Typically, this ocean basin spawns some of the most intense tropical cyclones of any place on Earth, though storm activity has been somewhat suppressed so far this year.
The Joint Typhoon Warning Center forecasts Super Typhoon Hagibis (the name means “speed” or “velocity” in Tagalog) to regain Category 5 intensity and maintain that for much of Tuesday, before beginning a slow weakening trend as it curves to the northwest and eventually north, threatening to make a direct hit on Japan this weekend as the equivalent of a Category 1 or 2 storm. The official JTWC forecast calls for the storm to come very close to, if not make landfall on, the heavily populated island of Honshu, which includes Tokyo, by Sunday.
However, track forecasts this far out are fraught with uncertainty, and the JTWC cautions that its forecast has low confidence because of a large spread in projections among the most reliable computer models.
For much of Monday into Monday night, the storm had exhibited a phenomenon associated with some of the most intense and rapidly strengthening storms on record — a pinhole eye. On Tuesday morning, the JTWC measured the eye as just five nautical miles in diameter, but it has expanded as a secondary eyewall has taken over.
This has led to a bizarre sight from space, as the old, tiny eye, complete with its eyewall, spins around within the larger eye as if caught in a meteorological pinball game.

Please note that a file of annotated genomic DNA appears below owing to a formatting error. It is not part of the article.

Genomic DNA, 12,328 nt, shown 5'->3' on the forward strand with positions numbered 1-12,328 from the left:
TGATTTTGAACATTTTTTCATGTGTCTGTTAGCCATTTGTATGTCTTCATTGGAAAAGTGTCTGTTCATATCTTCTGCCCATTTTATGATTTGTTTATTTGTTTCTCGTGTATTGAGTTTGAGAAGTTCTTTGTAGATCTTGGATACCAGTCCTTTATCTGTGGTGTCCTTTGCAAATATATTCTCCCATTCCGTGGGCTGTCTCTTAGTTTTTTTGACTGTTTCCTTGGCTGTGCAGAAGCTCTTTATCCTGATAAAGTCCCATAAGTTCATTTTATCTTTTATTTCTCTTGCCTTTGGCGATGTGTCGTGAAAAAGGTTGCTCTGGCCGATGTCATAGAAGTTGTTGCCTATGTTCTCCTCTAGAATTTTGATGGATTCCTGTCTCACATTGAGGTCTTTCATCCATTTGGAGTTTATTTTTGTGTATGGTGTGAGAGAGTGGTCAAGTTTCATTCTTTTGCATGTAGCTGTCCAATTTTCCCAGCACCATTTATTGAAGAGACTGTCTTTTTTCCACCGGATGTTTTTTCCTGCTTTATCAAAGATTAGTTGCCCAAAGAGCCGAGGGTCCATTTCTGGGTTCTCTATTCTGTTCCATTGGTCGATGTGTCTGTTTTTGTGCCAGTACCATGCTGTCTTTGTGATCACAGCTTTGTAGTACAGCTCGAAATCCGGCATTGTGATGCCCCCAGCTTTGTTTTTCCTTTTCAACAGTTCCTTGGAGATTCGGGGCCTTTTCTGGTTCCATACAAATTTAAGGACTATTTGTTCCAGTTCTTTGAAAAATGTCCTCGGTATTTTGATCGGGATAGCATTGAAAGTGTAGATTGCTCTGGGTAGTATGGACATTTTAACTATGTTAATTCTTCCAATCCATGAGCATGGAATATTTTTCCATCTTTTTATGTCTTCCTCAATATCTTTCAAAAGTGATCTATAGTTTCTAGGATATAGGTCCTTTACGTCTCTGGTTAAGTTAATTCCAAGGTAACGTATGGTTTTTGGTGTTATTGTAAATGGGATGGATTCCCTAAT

Once Hagibis undergoes a transition to an extra-tropical, or nontropical, low-pressure system northeast of Japan and into the Bering Sea, it will help turbocharge the jet stream blowing at high altitudes from west to east across the North Pacific. Recurving typhoons in the western Pacific are well known for their potential to initiate significant weather pattern changes downstream, thousands of miles away, as the jet stream energy they provide ripples along and forms dips, or troughs, and ridges.
For example, the perturbation to the jet stream may enhance the development of a high-pressure area aloft across the West, potentially bringing a period of warmer-than-average temperatures there.
Global warming may already be contributing to rapid intensification
If it seems as though rapidly intensifying storms such as Super Typhoon Hagibis are occurring more regularly, it’s because they are — at least in some parts of the world. Rapidly intensifying storms are becoming more common in the North Atlantic Ocean Basin, for example. More importantly, such storms are expected to become more frequent worldwide as human-caused global warming continues.
For example, a 2017 paper that studied modeled Atlantic storms showed an uptick in the number of storms that would rapidly intensify just before landfall in a warmer world. Even more alarming was the study’s simulation that storms intensifying by 70 mph or more within 24 hours — which the author, MIT’s Kerry Emanuel, found had occurred on the average of only once per century in the late-20th-century climate — may occur “every 5-10 years by the end of this century.”
Another study, published last year, found that with continued global warming, more tropical cyclones will undergo rapid intensification than had done so before. It also found, using a climate model capable of simulating these massive storms amid changing atmospheric and oceanic conditions, that future storms could be so intense that a new category — Category 6 — might be required to describe their intensity.
For the period between 2016 and 2035, the study found there would be an 11 percent uptick in major tropical cyclones, of Category 3 intensity or greater. It also showed 72 storms with maximum sustained winds above 190 mph by the end of the century, compared with just nine such storms in a simulation of the late-20th-century climate.
Matthew Cappucci contributed to this report.